The Farmer Assurance Provision under Sec. 735 of the Senate Continuing Resolution spending bill, otherwise known as “The Monsanto Protection Act” won’t be renewed. The Senate bill to keep the government funded has dropped the vastly unpopular provision that was quietly added to another spending bill in March. The rider, which shielded sellers of genetically modified seed from legal action when GMO seed causes harm to human health or damage to crops of conventional farmers, was set to expire September 30.
House Republicans earlier this month had reinserted the provision in their continuing resolution that would have extended the rider that held Monsanto free of responsibility from any harm their genetically modified products would cause. But the Senate has stripped the provision from its bill.
“This is a victory for all those who think special interests shouldn’t get special deals,” Sen. Jeff Merkley (D-Ore.) said earlier this week in a statement quoted by The Hill. “This secret rider, which was slipped into a must-pass spending bill earlier this year, instructed the Secretary of Agriculture to allow GMO crops to be cultivated and sold even when our courts had found they posed a potential risk to farmers of nearby crops, the environment, and human health.”
Anti-GMO forces claim that the vast outcry from the public influenced Senators not to look the other way this time around. Some of the protest was directed at Mississippi Senator Roy Blunt who was accused of inserting Monsanto’s provision into the March spending resolution after receiving a $64,000 donation from Monsanto (Monsanto’s corporate headquarters are in Missouri). President Obama signed the continuing resolution containing the provision shortly after it was passed.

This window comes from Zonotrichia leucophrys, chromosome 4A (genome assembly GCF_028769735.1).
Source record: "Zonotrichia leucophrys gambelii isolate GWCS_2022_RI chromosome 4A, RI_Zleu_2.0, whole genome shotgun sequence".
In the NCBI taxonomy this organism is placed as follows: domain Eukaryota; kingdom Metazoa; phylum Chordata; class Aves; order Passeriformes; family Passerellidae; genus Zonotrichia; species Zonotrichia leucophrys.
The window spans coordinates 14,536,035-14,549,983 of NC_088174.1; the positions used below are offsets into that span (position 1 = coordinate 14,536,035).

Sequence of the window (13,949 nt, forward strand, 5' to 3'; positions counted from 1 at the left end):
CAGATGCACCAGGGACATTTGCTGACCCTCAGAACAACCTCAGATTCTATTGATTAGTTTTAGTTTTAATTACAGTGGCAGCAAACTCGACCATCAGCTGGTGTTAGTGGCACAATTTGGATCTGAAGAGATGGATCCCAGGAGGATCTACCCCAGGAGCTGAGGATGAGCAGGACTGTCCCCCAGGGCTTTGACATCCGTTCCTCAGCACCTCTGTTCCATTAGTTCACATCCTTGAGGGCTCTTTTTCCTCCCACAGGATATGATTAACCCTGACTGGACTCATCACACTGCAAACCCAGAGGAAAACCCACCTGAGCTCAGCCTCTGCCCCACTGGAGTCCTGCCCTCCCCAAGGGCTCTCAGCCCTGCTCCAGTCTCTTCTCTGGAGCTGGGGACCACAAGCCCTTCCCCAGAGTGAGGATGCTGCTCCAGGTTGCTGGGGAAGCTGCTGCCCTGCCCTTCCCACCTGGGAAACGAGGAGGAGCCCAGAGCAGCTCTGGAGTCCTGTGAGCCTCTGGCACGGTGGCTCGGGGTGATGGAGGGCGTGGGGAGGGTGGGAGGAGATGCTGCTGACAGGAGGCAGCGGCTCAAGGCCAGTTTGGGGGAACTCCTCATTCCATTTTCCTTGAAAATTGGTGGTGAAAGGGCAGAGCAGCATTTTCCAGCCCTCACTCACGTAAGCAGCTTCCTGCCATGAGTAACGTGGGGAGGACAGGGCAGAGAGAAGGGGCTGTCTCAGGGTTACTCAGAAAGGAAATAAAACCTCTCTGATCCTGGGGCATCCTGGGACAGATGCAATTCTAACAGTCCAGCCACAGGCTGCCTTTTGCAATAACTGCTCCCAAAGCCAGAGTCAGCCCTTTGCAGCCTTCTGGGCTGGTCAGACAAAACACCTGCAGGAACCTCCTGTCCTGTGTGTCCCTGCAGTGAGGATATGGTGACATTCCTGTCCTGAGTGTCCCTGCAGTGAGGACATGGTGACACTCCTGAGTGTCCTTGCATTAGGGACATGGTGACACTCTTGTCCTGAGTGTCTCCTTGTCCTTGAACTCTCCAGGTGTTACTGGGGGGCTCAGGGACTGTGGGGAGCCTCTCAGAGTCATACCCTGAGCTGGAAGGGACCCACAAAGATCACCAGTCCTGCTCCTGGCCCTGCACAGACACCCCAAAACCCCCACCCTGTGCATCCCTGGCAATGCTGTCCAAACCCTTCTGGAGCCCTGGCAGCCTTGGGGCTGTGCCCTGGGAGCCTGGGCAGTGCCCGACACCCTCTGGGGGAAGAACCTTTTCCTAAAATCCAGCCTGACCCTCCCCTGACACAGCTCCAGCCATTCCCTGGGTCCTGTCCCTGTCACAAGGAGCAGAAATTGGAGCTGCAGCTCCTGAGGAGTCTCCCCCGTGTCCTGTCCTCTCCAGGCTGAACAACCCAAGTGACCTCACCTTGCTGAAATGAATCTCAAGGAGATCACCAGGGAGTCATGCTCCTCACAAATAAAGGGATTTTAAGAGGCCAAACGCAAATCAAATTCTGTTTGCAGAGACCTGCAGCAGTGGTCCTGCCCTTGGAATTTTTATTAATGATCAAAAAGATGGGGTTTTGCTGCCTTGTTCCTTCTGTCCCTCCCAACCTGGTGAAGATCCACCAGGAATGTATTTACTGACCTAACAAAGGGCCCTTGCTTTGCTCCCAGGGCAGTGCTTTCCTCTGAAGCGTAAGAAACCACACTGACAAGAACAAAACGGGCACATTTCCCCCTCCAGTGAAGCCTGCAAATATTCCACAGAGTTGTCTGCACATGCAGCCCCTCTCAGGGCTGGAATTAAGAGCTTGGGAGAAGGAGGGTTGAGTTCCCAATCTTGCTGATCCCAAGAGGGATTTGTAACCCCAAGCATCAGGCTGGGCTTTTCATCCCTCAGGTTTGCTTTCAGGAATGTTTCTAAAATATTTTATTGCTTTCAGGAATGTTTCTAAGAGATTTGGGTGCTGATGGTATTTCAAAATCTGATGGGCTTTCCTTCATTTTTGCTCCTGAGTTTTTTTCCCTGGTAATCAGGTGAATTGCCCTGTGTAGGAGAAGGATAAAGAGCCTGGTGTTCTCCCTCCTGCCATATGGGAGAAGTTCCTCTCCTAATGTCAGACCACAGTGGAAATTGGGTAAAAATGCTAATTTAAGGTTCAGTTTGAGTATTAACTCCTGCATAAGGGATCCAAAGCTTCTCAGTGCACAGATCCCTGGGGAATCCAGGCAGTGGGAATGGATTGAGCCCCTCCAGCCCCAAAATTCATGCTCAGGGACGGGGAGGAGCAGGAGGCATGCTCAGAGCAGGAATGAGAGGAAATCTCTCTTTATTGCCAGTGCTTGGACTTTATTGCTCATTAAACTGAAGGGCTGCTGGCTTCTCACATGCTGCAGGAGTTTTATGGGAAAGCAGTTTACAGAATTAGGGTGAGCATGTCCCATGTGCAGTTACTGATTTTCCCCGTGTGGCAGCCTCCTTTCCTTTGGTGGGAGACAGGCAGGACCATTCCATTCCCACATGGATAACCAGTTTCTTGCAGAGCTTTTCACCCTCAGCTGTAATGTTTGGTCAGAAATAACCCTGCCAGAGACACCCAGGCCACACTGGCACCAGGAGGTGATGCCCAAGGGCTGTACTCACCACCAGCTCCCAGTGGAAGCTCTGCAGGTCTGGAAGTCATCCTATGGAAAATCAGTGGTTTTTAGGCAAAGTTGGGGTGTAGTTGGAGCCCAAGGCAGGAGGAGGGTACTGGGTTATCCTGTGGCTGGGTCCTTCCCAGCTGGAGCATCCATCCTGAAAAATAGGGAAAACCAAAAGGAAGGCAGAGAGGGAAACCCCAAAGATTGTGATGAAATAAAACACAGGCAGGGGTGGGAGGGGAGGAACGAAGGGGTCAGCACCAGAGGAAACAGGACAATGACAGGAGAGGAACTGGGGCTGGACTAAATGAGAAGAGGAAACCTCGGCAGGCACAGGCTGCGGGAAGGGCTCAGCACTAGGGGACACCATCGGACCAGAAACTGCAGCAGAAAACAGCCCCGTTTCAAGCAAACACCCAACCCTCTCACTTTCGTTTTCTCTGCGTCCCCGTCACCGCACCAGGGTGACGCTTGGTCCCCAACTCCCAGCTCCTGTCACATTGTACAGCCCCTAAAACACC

The victory may be short-lived. “Food Democracy Now!” is urging supporters to stay vigilant, citing reports that Representative Fred Upton of Mississippi is working to introduce a bill that would ban individual states from passing GMO labeling bills. The fight continues.
IN WASHINGTON STATE: The Seattle Times reports that the forces allied against the state’s GMO labeling initiative 522 have raised $11.6 million. That amount comes from just eight donors. Monsanto has supplied $4.6 million of that total, Dupont $3.2 million. By contrast, the pro-labeling forces have collected $4.4 million in total, less than the amount spent by Monsanto alone.
The Washington initiative closely resembles one that was defeated in California. There, anti-labeling forces outspent those who wanted to know if genetically modified ingredients were present in the foods they purchase by five to one ($44 million compared to $9 million). The California initiative lost 51% to 49%.
Much of the money collected by the No On 522 forces has yet to be spent. Folks in Washington should prepare for an onslaught of television, radio and mail advertising that, if California is any indication, will be based on lies, exaggerations, and smears. Do we need to tell you which side will be spreading those?
Eric Vinje founded Planet Natural with his father Wayne in 1991, originally running it as a grasshopper bait mail-order business out of a garage.
Eric is now retired, but is still a renowned gardener known for his expertise in composting, organic gardening and pest control, utilizing pesticide-free options, such as beneficial insects.
Eric believes when you do something good for the environment, the effects will benefit generations to come.